Previously, Battistoni et al. (3) showed that S. meliloti strain 242 expresses three outer membrane proteins with estimated molecular masses of 80, 82, and 92 kDa in response to iron limitation. We compared the induction of these proteins in S. meliloti strain 242 and in the fur mutant strain Mf2 grown in iron-supplemented or iron-chelated medium. Expression of the outer membrane proteins was iron repressed in both the wild-type and fur strains, indicating that the iron responsiveness was Fur independent (data not shown).

Under iron-restricted conditions S. meliloti strains 1021 and 242 are able to synthesize rhizobactin 1021, a dihydroxamate-type siderophore (34; E. Fabiano, unpublished data). The presence of this siderophore in culture supernatants was visualized by the development of a reddish color in acidic medium with a ferric perchlorate reagent (7). The rhizobactin 1021 production was estimated for cell cultures of an OD620 equal to 1 (micromolar concentration/OD620). As shown in Table Table2,2, when the fur mutant strain Mf1 and parent strain S. meliloti 1021 were grown in M3E100 iron-chelated medium, rhizobactin 1021 production was 135 ± 30 μM and 120 ± 4 μM rhizobactin/OD620, respectively. Siderophore production of cultures grown on 50 μM FeCl3 supplemented M3 medium were less than 30 μM/OD620. Similar results were obtained for S. meliloti 242 and Mf2 strains. These results indicate that FurSm is not involved in iron regulation of siderophore production in S. meliloti.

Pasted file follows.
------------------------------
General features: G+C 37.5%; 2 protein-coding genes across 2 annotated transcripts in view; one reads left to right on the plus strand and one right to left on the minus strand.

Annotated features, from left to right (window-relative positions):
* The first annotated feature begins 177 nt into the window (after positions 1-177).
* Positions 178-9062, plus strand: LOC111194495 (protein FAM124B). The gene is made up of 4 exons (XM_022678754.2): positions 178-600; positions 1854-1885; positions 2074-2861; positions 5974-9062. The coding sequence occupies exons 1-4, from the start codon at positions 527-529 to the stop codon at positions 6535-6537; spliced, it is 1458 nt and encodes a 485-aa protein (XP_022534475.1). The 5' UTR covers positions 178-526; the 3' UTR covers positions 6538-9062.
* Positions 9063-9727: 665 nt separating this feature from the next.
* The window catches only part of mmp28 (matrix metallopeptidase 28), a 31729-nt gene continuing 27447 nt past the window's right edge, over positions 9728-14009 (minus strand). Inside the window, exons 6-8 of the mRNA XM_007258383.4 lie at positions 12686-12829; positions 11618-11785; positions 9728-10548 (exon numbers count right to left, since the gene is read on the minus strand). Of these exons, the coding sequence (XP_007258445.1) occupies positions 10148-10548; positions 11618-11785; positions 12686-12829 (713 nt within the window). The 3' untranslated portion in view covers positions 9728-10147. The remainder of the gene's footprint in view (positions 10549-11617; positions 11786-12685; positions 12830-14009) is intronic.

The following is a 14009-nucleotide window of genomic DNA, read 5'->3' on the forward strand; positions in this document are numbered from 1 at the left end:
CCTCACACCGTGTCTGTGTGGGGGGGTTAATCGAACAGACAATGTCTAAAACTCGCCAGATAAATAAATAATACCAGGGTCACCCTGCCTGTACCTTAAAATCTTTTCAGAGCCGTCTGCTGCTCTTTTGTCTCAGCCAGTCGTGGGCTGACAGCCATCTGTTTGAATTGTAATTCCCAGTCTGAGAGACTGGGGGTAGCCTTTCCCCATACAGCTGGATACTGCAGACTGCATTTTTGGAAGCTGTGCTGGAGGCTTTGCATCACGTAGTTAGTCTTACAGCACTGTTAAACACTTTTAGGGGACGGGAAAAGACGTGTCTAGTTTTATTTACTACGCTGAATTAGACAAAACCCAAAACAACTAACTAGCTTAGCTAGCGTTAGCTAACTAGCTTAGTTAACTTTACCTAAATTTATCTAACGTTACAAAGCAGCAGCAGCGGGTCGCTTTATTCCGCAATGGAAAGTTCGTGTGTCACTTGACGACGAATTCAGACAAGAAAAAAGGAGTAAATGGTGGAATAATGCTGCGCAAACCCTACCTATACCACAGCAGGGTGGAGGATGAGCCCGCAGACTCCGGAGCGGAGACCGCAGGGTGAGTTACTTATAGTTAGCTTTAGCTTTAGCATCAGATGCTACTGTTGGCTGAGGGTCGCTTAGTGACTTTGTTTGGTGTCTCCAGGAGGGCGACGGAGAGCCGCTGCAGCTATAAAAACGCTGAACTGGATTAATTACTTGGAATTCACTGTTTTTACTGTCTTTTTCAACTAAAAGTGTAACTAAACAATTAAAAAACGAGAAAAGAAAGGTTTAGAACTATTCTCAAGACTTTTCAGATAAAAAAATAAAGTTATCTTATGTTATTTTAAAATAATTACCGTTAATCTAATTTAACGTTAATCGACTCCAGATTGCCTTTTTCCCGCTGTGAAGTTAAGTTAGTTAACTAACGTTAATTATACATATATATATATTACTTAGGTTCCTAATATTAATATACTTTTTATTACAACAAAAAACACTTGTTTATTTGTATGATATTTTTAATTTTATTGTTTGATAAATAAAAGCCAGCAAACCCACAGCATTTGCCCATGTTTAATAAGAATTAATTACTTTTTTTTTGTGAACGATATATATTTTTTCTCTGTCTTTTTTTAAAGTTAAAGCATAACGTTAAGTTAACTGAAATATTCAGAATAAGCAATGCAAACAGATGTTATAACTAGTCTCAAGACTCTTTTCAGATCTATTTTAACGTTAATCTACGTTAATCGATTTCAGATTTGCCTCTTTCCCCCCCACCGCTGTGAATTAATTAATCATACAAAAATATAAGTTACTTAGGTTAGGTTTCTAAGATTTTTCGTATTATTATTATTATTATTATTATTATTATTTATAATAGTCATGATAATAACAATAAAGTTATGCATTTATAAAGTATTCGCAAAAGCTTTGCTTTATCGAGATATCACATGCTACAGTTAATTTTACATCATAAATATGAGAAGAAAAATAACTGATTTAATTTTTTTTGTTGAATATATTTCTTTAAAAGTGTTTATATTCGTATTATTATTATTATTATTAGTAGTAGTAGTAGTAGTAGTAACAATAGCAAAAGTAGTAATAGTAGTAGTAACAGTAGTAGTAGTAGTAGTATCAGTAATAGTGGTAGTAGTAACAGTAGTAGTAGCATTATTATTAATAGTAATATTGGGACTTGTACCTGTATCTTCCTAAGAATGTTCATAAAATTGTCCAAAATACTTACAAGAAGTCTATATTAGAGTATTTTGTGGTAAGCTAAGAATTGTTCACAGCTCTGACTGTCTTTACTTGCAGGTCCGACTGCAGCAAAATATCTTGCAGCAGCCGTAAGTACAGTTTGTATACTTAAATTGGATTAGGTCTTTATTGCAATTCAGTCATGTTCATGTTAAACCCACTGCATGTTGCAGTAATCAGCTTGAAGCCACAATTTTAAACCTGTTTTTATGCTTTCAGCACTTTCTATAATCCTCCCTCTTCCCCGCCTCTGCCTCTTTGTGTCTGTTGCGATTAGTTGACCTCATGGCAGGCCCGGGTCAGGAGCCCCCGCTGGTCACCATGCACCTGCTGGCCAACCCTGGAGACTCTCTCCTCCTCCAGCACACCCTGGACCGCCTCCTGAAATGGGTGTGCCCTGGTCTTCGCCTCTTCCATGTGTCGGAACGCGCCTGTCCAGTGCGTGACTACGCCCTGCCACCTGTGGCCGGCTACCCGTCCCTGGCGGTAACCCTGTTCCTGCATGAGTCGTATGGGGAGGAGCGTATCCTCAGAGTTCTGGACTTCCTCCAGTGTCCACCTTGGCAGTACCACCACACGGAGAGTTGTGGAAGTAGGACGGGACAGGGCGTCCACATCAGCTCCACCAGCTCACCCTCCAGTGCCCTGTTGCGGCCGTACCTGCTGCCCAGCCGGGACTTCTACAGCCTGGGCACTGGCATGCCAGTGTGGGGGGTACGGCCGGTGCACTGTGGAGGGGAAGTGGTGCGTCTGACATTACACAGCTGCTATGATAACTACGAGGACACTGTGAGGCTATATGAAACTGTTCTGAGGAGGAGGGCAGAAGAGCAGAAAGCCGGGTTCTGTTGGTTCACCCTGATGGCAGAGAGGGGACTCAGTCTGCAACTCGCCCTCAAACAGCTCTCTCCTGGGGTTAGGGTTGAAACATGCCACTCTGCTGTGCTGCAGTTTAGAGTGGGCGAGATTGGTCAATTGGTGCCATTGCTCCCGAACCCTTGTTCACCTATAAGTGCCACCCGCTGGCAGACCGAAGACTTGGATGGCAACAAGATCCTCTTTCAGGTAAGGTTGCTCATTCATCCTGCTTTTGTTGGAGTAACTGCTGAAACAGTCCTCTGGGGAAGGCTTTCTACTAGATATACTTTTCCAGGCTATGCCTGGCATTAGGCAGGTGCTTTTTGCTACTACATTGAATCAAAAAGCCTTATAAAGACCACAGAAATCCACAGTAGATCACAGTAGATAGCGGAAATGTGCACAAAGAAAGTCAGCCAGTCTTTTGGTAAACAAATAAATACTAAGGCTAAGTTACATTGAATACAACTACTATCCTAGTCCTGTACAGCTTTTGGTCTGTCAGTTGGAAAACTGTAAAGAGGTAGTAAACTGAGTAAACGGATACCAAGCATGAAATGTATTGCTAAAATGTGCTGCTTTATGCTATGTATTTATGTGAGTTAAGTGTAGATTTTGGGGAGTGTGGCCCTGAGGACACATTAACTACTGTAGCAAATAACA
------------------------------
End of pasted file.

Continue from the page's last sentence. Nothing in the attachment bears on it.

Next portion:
TABLE 2.
Effect of Mn2+ and Fe3+ in siderophore production of S. meliloti wild-type strains and fur mutants

ShmR is a hemin-binding outer membrane protein expressed in iron-restricted cultures of S. meliloti. In order to study factors involved in the regulation of this protein, we studied the fluorescence produced by S. meliloti 1021 and 242 wild-type strains, as well as by the fur mutants containing pShm, a pOT1 derived plasmid that carried the presumptive shmR promoter upstream the gfp-UV reporter gene. As shown in Fig. Fig.22 and Fig. Fig.3,3, fluorescence corresponding to the expression of the green fluorescent protein was clearly observed in S. meliloti wild-type strains containing pShm when they are grown on iron-limited medium. However, the addition of 50 μM FeCl3 repressed GFP-UV expression. This genetic approach confirms previous biochemical observations showing that ShmR expression is iron-regulated (3). Interestingly, the same iron-dependent regulation of GFP-UV expression was also observed with the fur mutants containing pShm. No significant differences were detected between S. meliloti 1021(pShm) and Mf(pShm) strains, indicating that FurSm is not involved in iron regulation of ShmR expression. Similar results were obtained with S. meliloti strain 242.